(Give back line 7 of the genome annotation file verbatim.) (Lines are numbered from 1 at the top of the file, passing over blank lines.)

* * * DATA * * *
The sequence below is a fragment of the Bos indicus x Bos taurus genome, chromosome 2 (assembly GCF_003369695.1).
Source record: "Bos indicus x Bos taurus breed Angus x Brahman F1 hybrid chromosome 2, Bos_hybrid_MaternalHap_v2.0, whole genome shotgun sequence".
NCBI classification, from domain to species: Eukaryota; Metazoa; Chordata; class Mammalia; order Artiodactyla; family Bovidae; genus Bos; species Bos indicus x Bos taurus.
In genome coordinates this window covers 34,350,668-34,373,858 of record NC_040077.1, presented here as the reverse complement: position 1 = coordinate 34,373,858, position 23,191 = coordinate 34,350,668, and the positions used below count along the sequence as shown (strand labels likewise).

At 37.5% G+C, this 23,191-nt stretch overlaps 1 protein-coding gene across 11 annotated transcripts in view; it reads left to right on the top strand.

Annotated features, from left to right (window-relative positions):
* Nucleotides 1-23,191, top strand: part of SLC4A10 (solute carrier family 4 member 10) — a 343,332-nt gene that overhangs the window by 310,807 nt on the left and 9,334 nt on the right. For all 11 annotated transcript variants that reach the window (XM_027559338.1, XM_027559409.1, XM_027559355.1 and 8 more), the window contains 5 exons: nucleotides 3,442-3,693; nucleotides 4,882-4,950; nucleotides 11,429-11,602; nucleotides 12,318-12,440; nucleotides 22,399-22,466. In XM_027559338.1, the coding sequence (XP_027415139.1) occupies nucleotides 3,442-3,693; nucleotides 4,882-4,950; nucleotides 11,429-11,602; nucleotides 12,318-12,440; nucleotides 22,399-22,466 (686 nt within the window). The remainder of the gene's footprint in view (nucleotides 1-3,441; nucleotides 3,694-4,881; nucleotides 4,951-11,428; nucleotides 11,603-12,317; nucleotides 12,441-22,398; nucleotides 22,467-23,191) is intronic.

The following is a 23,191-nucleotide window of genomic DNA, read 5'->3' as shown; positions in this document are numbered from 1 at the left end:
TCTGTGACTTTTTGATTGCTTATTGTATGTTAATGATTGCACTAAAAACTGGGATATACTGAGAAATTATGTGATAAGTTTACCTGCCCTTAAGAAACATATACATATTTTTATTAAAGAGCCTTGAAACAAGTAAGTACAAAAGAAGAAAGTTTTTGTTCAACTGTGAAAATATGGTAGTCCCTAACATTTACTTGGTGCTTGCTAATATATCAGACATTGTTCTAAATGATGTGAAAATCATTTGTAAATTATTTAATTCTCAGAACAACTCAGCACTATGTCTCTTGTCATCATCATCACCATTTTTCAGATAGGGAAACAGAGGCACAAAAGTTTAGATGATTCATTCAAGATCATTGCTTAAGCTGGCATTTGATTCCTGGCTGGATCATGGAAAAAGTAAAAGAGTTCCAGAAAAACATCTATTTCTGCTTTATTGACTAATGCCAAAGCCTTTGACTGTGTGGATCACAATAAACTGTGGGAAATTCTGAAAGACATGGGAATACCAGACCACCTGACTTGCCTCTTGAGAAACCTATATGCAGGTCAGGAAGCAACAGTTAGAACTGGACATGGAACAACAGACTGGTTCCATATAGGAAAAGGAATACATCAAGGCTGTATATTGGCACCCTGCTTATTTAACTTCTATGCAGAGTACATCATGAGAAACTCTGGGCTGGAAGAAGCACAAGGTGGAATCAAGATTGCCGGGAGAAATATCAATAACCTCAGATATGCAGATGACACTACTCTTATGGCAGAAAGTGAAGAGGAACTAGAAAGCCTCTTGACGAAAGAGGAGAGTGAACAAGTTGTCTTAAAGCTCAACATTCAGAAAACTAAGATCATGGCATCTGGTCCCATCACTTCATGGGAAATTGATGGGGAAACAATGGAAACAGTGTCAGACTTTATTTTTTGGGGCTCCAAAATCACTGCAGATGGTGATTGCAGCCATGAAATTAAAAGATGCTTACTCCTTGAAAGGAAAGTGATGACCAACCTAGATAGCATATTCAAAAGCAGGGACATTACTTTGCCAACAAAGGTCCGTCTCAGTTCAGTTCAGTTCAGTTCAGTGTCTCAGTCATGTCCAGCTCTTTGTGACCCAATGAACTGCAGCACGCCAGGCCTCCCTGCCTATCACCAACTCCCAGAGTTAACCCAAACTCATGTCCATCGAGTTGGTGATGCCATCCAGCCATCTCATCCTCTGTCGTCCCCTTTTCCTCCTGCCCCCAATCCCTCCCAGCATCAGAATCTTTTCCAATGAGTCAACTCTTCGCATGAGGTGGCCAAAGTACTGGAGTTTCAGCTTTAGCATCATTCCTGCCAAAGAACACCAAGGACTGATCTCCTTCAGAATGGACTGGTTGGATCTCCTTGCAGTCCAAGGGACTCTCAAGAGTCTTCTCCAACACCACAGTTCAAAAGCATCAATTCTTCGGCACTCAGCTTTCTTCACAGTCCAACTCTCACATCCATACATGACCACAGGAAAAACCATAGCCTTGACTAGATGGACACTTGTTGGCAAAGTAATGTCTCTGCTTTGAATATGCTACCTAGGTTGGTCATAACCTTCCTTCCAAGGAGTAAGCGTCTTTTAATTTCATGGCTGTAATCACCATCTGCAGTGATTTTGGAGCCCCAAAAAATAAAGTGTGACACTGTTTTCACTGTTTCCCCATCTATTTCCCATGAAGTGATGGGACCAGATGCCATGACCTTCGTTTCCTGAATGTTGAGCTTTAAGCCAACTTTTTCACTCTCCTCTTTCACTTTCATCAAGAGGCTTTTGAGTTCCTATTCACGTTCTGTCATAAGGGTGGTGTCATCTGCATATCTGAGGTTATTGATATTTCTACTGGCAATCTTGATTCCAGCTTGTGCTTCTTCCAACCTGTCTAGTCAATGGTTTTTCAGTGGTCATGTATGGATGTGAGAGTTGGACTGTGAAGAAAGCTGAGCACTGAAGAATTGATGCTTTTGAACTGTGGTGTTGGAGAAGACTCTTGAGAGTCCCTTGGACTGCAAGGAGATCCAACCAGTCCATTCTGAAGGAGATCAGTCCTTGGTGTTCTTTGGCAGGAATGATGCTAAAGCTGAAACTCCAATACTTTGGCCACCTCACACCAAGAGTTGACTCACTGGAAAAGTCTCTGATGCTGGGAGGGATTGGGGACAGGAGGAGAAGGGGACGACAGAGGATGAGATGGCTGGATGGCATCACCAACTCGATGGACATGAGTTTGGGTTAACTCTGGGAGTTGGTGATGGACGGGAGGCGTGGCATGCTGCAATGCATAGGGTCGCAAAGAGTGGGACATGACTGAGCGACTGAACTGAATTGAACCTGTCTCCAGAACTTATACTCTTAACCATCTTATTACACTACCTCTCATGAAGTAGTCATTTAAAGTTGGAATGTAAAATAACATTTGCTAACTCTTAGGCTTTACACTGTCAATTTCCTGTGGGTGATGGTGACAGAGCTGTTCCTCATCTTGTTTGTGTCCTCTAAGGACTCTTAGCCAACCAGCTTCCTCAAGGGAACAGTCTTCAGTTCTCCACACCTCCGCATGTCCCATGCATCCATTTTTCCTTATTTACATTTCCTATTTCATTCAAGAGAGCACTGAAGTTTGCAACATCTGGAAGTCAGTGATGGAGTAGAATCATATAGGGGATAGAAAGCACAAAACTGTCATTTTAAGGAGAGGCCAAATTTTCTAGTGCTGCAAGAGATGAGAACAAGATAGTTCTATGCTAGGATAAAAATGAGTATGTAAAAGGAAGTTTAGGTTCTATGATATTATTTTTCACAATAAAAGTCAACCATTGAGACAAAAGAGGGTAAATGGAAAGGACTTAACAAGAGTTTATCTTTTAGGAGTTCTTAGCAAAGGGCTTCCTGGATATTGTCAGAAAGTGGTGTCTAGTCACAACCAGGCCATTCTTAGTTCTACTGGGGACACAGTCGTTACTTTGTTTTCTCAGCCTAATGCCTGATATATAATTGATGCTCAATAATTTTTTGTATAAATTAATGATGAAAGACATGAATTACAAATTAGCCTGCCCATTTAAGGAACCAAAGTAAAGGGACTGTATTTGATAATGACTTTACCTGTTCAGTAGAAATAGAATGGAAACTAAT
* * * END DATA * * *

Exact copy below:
* Nucleotides 1-23,191, top strand: part of SLC4A10 (solute carrier family 4 member 10) — a 343,332-nt gene that overhangs the window by 310,807 nt on the left and 9,334 nt on the right. For all 11 annotated transcript variants that reach the window (XM_027559338.1, XM_027559409.1, XM_027559355.1 and 8 more), the window contains 5 exons: nucleotides 3,442-3,693; nucleotides 4,882-4,950; nucleotides 11,429-11,602; nucleotides 12,318-12,440; nucleotides 22,399-22,466. In XM_027559338.1, the coding sequence (XP_027415139.1) occupies nucleotides 3,442-3,693; nucleotides 4,882-4,950; nucleotides 11,429-11,602; nucleotides 12,318-12,440; nucleotides 22,399-22,466 (686 nt within the window). The remainder of the gene's footprint in view (nucleotides 1-3,441; nucleotides 3,694-4,881; nucleotides 4,951-11,428; nucleotides 11,603-12,317; nucleotides 12,441-22,398; nucleotides 22,467-23,191) is intronic.